After more than 13 years of exploration in the Chilkat Valley, Constantine issued a press release this week with highlights from its preliminary economic assessment, the first step towards establishing feasibility for a potential mine.

The company is required to provide the report to shareholders to inform their investment decisions. The report predicts a mine life of 11 years. It would generate an estimated 10,000 metric tonnes of primarily zinc, copper and barite, worth $266 million after taxes, based on today’s prices.

Conceptual mine plans include no permanent surface storage of toxic waste rock, a dry stack tailings method, and about a 260-person local and non-local workforce including contractors for trucking, barging and crew transportation.

Constantine’s vice president of external affairs, Liz Cornejo, said that the report addresses major concerns of community members. “We know that the key concerns are water quality and acid rock drainage and we knew we had the potential to put this plan together, but it took several years and several million dollars in studies to compile like this,” she said.

Cornejo explained that the mining process will circulate all material through four sorting cells to extract saleable metals and dangerous minerals.

In the first two floatation cycles, copper and zinc concentrates will be separated for sale. In the third cell, pyrite sulfide will be extracted into a concentrate and sent in a cement flurry through a piping system back underground.

The fourth cell will pull off barite for sale, a mineral used for oil drilling listed by the United States Geological Survey as one of 23 critical minerals essential to economic and national security.

The leftover tailings are classified as non-potentially acid-generating, the report states. Seventy eight percent of tailings will be used as backfill, or placed back underground. The remaining tailings that won’t fit underground will be desulfurized and stored in what’s known as a dry-stack tailings method, where water is removed and the waste is stored in a compacted structure.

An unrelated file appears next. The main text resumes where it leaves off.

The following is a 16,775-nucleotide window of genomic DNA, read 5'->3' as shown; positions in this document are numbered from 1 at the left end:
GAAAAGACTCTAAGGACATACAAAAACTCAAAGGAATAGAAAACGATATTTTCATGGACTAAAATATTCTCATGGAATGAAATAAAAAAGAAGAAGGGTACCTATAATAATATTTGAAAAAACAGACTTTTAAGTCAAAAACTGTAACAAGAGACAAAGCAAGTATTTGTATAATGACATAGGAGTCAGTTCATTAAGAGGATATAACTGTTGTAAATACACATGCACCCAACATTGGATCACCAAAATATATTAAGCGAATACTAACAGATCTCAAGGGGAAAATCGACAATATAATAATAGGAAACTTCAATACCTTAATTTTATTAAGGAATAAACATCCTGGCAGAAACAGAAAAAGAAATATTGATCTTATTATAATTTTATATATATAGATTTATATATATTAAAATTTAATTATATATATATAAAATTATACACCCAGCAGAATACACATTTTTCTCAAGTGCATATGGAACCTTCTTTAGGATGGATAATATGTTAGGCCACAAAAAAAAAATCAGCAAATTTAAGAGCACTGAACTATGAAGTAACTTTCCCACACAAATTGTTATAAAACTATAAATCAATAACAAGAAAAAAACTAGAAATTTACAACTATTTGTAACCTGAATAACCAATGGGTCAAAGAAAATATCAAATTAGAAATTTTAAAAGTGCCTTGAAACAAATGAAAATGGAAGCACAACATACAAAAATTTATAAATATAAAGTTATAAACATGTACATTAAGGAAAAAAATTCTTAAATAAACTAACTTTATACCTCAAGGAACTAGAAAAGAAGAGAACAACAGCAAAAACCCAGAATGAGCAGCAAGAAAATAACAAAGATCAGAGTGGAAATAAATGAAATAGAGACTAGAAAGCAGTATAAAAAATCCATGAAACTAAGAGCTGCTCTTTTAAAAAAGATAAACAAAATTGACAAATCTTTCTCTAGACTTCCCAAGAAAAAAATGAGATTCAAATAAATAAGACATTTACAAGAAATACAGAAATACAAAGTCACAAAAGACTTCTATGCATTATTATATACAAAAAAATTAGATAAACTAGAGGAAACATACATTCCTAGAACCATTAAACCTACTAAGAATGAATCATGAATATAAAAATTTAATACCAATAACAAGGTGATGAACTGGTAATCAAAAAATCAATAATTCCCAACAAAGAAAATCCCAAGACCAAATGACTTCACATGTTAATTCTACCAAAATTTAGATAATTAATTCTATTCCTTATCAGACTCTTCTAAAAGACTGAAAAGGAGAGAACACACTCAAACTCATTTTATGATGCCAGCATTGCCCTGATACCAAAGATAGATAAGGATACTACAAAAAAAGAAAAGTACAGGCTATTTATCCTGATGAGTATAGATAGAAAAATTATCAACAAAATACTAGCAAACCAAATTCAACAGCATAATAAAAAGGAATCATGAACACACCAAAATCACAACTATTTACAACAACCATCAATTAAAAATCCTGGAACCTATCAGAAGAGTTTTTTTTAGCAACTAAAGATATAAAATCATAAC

Geochemist and consultant for Greens Creek mine in Juneau, Peter Condon, said that dry stack mining has “significant advantages” over tailings dams.

Kennecott Greens Creek Mining Company has operated an underground silver and gold mine utilizing the dry stack method since 1989. Last year, it produced eight million ounces of silver and about 500,000 ounces of gold. As of 2017, the company employed about 430 people, according to the Alaska Department of Environmental Conservation.

Fifty percent of their tailings are used as backfill, and the remaining are dry stacked.

Cornejo said Greens Creek mine is similar, but the production rate in the Chilkat Valley would be slightly higher, with a slightly smaller workforce.

The dry stack method typically has a smaller footprint than a traditional dam, and provides more stability against toxic breech into nearby waterways, Condon said.

“Despite higher operational costs relative to slurry-tailings disposal, the decision to produce dewatered tailings provided economic and environmental advantages,” Condon wrote in a geochemical report of Greens Creek mine. “It reduced the ultimate footprint of the facility, lowered closure and water treatment costs, improved pile stability and reduced environmental liability by allowing half of the tailings to be returned underground for use as structural backfill.”

Some potentially acid generating waste rock uncovered will be temporarily stored at the surface in separate lined facilities until space underground is available, the report said.

Local environmentalists and fisherman have critiqued Constantine’s wastewater management plan when they applied for state permits last month for not accounting for environmental conditions that could cause release of toxic materials into downstream salmon spawning grounds.

Despite Constantine’s preliminary plan for what geochemists call a more environmentally friendly methods of mining, there is no certainty that a potential mine purchaser would follow its plans. “There is no certainty that PEA (preliminary economic assessment) results will be realized,” the report says.

It’s hard to comment on the current plan without a full technical report detailing operations, said Dave Chambers, president of the Center for Science in Public Participation’s –a group that provides technical assistance on mining and water quality.

Constantine will release a full technical report within 45 days.